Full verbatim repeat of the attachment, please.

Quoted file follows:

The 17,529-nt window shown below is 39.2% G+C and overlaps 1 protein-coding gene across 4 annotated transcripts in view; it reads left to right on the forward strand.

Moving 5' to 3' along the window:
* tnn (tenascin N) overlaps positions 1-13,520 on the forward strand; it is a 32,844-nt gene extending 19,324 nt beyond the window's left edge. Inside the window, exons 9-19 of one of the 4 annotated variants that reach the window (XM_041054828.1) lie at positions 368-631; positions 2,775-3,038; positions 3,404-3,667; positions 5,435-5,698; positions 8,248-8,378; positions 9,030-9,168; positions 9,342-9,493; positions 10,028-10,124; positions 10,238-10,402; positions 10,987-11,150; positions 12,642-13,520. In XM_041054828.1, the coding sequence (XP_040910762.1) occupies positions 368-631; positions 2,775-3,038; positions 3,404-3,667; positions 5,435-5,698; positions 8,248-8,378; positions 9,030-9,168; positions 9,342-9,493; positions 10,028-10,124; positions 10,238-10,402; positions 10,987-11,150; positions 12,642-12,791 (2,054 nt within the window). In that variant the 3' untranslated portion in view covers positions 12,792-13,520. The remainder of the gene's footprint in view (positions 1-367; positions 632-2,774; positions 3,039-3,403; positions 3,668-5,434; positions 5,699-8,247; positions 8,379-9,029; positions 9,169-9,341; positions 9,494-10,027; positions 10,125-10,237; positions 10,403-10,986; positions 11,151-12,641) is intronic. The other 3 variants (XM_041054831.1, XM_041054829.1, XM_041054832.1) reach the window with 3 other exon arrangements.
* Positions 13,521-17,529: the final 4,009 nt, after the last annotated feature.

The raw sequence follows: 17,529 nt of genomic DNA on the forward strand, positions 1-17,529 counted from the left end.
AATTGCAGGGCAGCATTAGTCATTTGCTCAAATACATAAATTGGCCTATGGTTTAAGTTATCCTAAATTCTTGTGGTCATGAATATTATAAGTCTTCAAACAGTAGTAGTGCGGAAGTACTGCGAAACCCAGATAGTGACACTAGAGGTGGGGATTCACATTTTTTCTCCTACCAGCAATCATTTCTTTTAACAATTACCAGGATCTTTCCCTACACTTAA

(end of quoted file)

The 17,529-nt window shown below is 39.2% G+C and overlaps 1 protein-coding gene across 4 annotated transcripts in view; it reads left to right on the forward strand.

Moving 5' to 3' along the window:
* tnn (tenascin N) overlaps positions 1-13,520 on the forward strand; it is a 32,844-nt gene extending 19,324 nt beyond the window's left edge. Inside the window, exons 9-19 of one of the 4 annotated variants that reach the window (XM_041054828.1) lie at positions 368-631; positions 2,775-3,038; positions 3,404-3,667; positions 5,435-5,698; positions 8,248-8,378; positions 9,030-9,168; positions 9,342-9,493; positions 10,028-10,124; positions 10,238-10,402; positions 10,987-11,150; positions 12,642-13,520. In XM_041054828.1, the coding sequence (XP_040910762.1) occupies positions 368-631; positions 2,775-3,038; positions 3,404-3,667; positions 5,435-5,698; positions 8,248-8,378; positions 9,030-9,168; positions 9,342-9,493; positions 10,028-10,124; positions 10,238-10,402; positions 10,987-11,150; positions 12,642-12,791 (2,054 nt within the window). In that variant the 3' untranslated portion in view covers positions 12,792-13,520. The remainder of the gene's footprint in view (positions 1-367; positions 632-2,774; positions 3,039-3,403; positions 3,668-5,434; positions 5,699-8,247; positions 8,379-9,029; positions 9,169-9,341; positions 9,494-10,027; positions 10,125-10,237; positions 10,403-10,986; positions 11,151-12,641) is intronic. The other 3 variants (XM_041054831.1, XM_041054829.1, XM_041054832.1) reach the window with 3 other exon arrangements.
* Positions 13,521-17,529: the final 4,009 nt, after the last annotated feature.

The raw sequence follows: 17,529 nt of genomic DNA on the forward strand, positions 1-17,529 counted from the left end.
AATTGCAGGGCAGCATTAGTCATTTGCTCAAATACATAAATTGGCCTATGGTTTAAGTTATCCTAAATTCTTGTGGTCATGAATATTATAAGTCTTCAAACAGTAGTAGTGCGGAAGTACTGCGAAACCCAGATAGTGACACTAGAGGTGGGGATTCACATTTTTTCTCCTACCAGCAATCATTTCTTTTAACAATTACCAGGATCTTTCCCTACACTTAA